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Balance, privacy and responsible use of data with Data Governance Australia chair Graeme Samuel

Technology & Data

Balance, privacy and responsible use of data with Data Governance Australia chair Graeme Samuel


Marketing speaks with Graeme Samuel, chair of Data Governance Australia, about the need for a self-regulatory body for the responsible use of data.

Data Governance Australia was launched earlier this month to establish industry standards and benchmarks around the collection, use and management of data in Australia. The not-for-profit association is chaired by former ACCC chair and current Monash Business School Professor Graeme Samuel. Marketing spoke with Samuel about the need for a regulatory body, and its aim to map out a framework for responsible data use in a rapidly changing environment.


Marketing: Why the need for a new body like this one?

Graeme Samuel: Data has become an increasingly important issue in terms of business, government and consumers. For consumers, whoever owns the data that might have some of their private information, or information they regard as being private.

For business and government, it’s the ability to collect and use that data to analyse it, in order to make more effective and more efficient both government and business operations.

So, as far as industry is concerned, it really has two choices. One, it moves to regulate itself, to deal with the collection, analysis and use of data in a way that is going to meet current community expectations, or by default, government steps in and government regulates it.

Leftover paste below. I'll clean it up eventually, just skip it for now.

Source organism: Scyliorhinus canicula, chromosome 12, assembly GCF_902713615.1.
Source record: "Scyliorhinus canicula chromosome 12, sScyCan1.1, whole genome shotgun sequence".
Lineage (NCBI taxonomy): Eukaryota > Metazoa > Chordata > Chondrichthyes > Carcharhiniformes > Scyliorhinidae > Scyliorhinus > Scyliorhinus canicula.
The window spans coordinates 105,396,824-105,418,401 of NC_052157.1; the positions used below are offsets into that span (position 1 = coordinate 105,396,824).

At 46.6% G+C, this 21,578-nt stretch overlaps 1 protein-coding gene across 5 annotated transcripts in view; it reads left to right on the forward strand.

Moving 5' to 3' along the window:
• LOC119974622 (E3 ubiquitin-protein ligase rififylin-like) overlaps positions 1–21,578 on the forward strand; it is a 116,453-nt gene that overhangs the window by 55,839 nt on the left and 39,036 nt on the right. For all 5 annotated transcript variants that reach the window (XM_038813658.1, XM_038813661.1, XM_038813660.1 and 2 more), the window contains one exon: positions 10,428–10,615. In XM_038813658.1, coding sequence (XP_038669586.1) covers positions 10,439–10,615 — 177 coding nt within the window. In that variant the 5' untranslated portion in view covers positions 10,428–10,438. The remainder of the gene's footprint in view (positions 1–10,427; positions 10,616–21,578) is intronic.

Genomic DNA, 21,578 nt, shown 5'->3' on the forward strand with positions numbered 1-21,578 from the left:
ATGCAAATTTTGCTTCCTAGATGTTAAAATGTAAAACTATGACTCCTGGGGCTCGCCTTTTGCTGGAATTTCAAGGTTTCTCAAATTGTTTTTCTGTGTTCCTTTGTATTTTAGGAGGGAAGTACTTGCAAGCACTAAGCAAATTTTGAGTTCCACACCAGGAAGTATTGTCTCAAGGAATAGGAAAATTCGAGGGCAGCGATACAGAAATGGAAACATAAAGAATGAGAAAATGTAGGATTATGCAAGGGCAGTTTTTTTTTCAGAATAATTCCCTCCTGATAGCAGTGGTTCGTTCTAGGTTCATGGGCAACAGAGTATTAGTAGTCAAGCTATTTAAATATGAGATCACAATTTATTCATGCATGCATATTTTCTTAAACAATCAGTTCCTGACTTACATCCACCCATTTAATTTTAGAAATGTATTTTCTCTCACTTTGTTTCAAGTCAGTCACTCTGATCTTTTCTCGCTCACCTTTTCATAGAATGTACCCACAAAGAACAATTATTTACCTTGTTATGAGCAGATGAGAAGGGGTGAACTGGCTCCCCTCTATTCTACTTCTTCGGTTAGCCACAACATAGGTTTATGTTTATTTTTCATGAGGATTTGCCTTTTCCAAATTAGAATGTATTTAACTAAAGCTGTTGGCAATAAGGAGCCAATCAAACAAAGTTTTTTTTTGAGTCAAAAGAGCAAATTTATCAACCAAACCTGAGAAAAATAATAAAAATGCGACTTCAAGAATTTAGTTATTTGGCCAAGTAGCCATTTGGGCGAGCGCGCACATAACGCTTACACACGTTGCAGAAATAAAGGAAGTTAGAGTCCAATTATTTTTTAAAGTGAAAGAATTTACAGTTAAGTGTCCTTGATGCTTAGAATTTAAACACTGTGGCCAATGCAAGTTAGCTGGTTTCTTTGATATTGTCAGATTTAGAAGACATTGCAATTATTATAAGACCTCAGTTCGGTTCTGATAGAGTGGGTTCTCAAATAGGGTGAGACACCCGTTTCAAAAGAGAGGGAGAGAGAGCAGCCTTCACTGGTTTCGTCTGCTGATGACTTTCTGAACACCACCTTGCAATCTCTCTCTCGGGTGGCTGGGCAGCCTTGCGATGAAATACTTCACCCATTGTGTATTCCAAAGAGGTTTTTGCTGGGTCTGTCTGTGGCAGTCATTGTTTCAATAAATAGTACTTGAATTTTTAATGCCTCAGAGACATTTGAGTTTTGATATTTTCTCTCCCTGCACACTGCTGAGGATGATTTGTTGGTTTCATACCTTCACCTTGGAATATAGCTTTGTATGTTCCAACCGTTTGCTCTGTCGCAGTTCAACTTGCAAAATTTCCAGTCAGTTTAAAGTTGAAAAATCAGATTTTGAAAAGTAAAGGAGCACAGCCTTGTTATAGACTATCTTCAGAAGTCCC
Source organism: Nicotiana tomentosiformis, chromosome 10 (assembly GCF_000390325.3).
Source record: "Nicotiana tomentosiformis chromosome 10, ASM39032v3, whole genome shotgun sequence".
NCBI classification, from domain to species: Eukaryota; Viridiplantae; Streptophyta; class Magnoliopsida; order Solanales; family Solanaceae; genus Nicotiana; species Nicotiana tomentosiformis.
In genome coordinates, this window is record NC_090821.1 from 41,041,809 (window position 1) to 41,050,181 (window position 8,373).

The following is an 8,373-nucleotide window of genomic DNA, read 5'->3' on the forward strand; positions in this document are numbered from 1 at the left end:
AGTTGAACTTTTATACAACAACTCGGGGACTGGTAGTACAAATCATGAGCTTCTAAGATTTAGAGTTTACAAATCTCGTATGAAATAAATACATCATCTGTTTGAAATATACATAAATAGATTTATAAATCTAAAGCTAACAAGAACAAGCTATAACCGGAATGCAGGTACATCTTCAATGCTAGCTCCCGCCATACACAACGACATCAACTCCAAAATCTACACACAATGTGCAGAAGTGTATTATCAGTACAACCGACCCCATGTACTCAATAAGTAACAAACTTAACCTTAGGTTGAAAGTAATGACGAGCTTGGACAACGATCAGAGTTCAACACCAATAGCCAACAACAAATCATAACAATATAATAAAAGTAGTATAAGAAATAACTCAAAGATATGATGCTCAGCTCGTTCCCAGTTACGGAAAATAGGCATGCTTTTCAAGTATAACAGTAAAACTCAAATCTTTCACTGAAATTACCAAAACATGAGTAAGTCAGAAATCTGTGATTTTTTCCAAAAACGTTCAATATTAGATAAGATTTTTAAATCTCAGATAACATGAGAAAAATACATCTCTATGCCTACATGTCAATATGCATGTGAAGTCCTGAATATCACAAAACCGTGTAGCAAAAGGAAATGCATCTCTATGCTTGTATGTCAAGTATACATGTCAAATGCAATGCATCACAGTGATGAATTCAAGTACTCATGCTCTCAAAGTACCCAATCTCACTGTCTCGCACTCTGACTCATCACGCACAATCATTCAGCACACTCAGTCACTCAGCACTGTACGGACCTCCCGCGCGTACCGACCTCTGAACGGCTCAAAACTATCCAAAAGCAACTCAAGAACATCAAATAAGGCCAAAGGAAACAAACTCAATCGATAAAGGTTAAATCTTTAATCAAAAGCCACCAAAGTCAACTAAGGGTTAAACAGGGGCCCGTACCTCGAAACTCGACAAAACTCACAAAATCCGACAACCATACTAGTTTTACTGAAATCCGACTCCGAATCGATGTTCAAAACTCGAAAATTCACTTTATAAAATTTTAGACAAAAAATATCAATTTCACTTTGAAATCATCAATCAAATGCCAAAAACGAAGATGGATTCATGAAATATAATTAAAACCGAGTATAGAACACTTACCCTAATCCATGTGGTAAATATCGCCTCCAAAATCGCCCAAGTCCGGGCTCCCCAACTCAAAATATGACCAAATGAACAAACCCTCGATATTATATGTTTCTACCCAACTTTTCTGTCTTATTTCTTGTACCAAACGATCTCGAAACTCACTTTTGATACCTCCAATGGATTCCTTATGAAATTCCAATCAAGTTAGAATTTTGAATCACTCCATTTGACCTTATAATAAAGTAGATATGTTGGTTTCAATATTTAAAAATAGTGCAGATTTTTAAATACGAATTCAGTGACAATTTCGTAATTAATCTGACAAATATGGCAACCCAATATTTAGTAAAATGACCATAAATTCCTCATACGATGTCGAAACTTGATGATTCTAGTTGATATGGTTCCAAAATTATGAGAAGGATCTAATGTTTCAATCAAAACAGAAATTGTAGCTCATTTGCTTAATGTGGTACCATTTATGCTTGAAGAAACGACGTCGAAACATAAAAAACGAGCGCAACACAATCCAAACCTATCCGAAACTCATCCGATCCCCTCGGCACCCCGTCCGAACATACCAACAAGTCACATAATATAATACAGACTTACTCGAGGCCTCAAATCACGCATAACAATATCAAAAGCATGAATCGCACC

Government will be the first to admit that it has a tendency to over-reach with regulation. Sometimes, that over-reach can stifle innovation and business imperatives. If business can regulate itself, set itself up as having the ability to regulate issues that are of community concern and can do so with integrity, with accountability, with transparency, and with trust and credibility, then it’s done everything the community would expect.

Of course, if business fails to do that, if for any reason it doesn’t deal with community expectations, or if it does so in a manner that doesn’t engender a sense of transparency and trust and credibility, then the community will express its concern, and government will naturally react with regulation.


M: Have you sat as a group yet and mapped out a framework for effective and responsible use of data?

GS: Absolutely. We met several weeks prior to the announcement, to set some process of action, and then met immediately after the launch and spent several hours working through a whole range of issues. Not the least of which are the ‘headline issues,’ to be dealt with in a code of conduct, and set up a working group that will now set the path to draft that code. We’re hoping that in the early part of 2017, we’ll have a draft or a document to be able to go to the ACCC, where it needs to be the subject of analysis and review, and hopefully authorisation.